The five research universities will have autonomy in four areas; institutional governance, finance and wealth generation, human resource and academic management, and student admissions.
Mohamed Khaled said last year that the Government will still be involved in university affairs if only to safeguard national interests, and that the autonomy given would not lead to privatisation.
“Autonomous universities will continue to be funded to subsidise the cost of higher education and although they will be expected to raise private fees, student recruitment must be based on quality rather than their capacity to pay,” he said.
Deputy Higher Education Minister Datuk Saifuddin Abdullah explains that the concept of autonomy is a constantly evolving one.
“One way of looking at it is to treat public universities like government-linked companies (GLCs), with the ministry holding the ‘golden share’ amongst other stakeholders — the goal is to allow universities to govern their own affairs.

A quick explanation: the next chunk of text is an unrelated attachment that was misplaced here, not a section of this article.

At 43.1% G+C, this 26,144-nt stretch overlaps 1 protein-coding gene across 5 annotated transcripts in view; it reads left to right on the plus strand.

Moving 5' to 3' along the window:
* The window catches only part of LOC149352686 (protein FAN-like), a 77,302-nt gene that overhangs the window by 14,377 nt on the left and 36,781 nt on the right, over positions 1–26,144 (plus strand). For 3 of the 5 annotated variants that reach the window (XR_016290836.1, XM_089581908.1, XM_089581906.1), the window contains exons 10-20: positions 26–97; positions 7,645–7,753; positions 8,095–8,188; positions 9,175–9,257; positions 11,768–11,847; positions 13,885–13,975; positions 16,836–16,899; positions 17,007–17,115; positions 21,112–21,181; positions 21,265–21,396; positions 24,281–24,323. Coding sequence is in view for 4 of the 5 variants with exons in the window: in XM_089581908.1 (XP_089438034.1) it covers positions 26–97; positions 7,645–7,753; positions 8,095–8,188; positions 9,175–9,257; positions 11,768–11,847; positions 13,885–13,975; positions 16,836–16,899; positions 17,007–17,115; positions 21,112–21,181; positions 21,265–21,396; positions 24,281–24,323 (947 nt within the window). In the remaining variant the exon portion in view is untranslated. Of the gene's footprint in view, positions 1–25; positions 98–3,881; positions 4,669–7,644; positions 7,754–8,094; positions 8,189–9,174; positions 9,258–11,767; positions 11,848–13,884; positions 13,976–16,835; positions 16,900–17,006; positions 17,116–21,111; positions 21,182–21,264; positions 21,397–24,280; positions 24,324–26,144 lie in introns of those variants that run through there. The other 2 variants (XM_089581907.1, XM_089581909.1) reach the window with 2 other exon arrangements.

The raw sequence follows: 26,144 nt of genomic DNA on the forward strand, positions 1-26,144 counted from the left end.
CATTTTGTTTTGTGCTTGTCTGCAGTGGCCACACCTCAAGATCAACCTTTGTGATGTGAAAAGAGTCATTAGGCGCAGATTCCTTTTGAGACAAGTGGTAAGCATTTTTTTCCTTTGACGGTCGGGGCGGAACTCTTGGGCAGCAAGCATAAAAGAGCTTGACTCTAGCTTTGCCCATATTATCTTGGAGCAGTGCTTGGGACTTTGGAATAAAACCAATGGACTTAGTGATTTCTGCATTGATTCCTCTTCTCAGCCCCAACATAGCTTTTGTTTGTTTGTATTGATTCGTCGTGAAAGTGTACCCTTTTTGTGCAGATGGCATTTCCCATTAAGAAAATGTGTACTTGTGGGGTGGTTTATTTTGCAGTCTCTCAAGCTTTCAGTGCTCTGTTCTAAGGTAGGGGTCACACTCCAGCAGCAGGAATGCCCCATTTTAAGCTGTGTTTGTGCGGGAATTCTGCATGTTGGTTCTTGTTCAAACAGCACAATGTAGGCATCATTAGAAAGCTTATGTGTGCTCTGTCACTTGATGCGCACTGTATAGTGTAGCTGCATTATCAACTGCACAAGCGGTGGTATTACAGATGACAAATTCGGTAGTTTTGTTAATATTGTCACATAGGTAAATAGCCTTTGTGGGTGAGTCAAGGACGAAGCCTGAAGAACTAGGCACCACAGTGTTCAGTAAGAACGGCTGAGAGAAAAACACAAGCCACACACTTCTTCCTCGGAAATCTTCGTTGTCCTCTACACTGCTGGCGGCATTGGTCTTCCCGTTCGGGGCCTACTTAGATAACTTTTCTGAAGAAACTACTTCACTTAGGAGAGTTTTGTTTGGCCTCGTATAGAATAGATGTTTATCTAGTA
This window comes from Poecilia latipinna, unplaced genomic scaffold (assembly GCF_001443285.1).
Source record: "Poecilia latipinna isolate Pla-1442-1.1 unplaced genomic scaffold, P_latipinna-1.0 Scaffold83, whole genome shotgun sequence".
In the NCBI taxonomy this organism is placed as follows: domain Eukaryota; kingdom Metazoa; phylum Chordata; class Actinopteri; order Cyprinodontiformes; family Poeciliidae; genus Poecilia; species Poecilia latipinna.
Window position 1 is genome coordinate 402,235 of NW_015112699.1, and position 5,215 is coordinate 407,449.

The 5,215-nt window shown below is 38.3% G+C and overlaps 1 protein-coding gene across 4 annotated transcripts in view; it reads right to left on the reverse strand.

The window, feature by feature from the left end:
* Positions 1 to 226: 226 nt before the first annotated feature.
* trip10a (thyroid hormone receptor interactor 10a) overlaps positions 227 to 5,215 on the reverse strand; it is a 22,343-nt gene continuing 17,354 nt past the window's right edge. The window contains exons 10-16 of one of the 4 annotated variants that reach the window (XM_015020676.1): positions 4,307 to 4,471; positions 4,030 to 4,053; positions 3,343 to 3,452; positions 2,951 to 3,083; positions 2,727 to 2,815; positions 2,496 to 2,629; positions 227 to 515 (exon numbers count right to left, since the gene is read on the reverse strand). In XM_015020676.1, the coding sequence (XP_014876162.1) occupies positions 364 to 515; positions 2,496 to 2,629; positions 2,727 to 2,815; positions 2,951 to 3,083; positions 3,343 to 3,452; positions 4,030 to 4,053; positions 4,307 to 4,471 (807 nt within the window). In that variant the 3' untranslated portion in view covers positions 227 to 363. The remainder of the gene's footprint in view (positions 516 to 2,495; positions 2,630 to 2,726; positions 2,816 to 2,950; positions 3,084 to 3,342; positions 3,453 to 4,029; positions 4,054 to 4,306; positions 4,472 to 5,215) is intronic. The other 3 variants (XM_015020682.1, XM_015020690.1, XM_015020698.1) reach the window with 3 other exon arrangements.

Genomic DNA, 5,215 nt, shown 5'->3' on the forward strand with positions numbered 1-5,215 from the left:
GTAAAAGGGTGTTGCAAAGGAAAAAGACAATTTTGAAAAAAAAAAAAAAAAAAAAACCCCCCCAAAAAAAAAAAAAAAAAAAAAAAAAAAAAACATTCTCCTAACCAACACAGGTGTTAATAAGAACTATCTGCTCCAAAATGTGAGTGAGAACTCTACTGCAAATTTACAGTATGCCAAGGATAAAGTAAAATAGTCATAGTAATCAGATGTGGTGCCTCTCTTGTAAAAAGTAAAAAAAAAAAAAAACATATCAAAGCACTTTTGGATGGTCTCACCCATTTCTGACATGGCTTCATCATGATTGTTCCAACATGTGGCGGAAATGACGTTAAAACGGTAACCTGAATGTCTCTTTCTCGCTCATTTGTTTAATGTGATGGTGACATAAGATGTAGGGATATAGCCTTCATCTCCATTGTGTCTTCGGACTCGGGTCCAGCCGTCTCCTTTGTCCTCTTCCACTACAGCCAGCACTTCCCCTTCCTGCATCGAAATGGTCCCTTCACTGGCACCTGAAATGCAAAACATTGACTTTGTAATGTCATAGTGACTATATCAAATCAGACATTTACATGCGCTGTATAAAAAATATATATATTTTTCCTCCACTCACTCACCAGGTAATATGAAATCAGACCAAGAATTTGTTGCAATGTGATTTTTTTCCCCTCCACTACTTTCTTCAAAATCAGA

He adds: “Government officials must trust the universities to manage themselves, and university staff also need to change the way they do things.
“In the spirit of receiving autonomy from the minister, it is only appropriate if vice-chancellors afford some sort of freedom to faculty deans.
“For instance, if the universities can now choose their own students for admission, perhaps faculties should be allowed to pick their students as well; for many foreign universities, students apply to the respective departments of study and not the central registrar.”
Some universities have clearly expressed this desire to share the autonomous powers, as evidenced by Prof Sharifah’s message to UKM staff and students.
“We will allocate a certain amount of money for staff salaries and so on and you must know now how to manage your own affairs.
“The sense of responsibility, being efficient and effective must be cascaded down, if not, it becomes meaningless.
“Of course we will have training sessions on management for heads of departments, deans, deputy deans also leadership courses. We are preparing our people to face the autonomy,” she was quoted as saying in a UKM news portal report.